Thursday, September 9, 2010

Emerging Technology for Community Translation

I have been talking about the changes going on in the translation industry for awhile with MT being a key technology capability needed to manage the increasing volume of content. I suspect that MT will become more important and quite possibly supersede  translation memory (TM) tools in many applications. However, I also believe that the best MT systems will be closely connected to translator feedback which of course requires some degree of integration with workflow and editing applications.

I have felt that it is also likely that other translation tools will also change to accommodate these new market requirements. TMS tools were originally developed and optimized for relatively static content, and have generally existed in isolation in localization departments. Over time they have started to get connected to content management systems (CMS) to increase production efficiencies. Very recently we have started seeing some of these tools becoming more collaborative and reaching out to translators to connect them into the content creation and translation management infrastructure. Automation, becomes much more imperative, as the volume of content that is translated grows. CSA has recently suggested that LSPs without a technology and automation strategy will become an endangered species. While there are a few new initiatives out there that help with these "new" problems, one of the more exciting ones I think is Lingotek.

I had an opportunity to talk to Rob Vandenberg at Lingotek about his translation collaboration platform or CTP as they call it. This is a web and cloud based platform and requires no local software to be installed. This to my mind is a next generation tool that is designed from the outset to incorporate and leverage TM, terminology, various MT systems and both internal and community feedback on translations in one common management framework. Lingotek is to some extent a TMS but much more community focused and content stream focused than any of the traditional TMS tools. Also like many of the best products out there it evolved out of a close collaboration with a customer; Adobe in this case, who by the way also uses a traditional TMS product quite intensively.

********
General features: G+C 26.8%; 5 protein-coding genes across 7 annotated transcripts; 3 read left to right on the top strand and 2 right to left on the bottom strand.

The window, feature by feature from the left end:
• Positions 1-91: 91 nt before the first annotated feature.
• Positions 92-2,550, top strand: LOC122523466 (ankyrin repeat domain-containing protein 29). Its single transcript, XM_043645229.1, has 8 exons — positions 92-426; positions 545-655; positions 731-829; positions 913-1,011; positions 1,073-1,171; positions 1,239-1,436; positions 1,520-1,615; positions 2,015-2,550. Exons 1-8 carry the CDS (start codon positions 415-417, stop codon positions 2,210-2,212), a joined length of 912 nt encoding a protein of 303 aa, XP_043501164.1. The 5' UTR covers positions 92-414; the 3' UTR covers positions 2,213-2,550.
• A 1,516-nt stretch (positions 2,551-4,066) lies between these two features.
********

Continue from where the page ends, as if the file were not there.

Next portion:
This differs from traditional TMS in that it “embeds translation tools within the content view” and is also designed to allow many different user groups (customers, partners, resellers, community and professional translators) to all work together on the same content.

Lingotek is focused on
Community Content  (like Dell IdeaStorm) and facilitates the translation of this content by either community, MT or professional translation and provides linguistic assets and a translator workbench to anybody involved in this translation effort. I have stated before that I think that conversations with real customers and partners is the future of building international markets, so I would expect that Lingotek and others like them will become much more important than the tools that focus on the traditional SDL (software and documentation localization) market.  The graphics below shows what the translator workbench screen looks like and how a user can override an existing translation.
Lingotek is connecting to a growing set of community content creation & collaboration tools like: Jive, Drupal, Sharepoint, Oracle UMC and soon will connect to Alfresco, Telligent and Sales Force. They plan to continue to expand on the supported set of “content containers” mostly driven by the platforms used by their customers.


So content can be categorized as it is flows, by community administrators who decide how particular content needs to be translated by it’s relative value. So for example in the following hypothetical table, 1 is the least important content and 10 is very important content that requires and could only be done by professional translation processes.
Content Value Index Description
1-3 Blog comments
4-6 Blog entries
7-8 Marketing material, Basic documentation
9-10 GUI, Critical documentation, Product marketing materials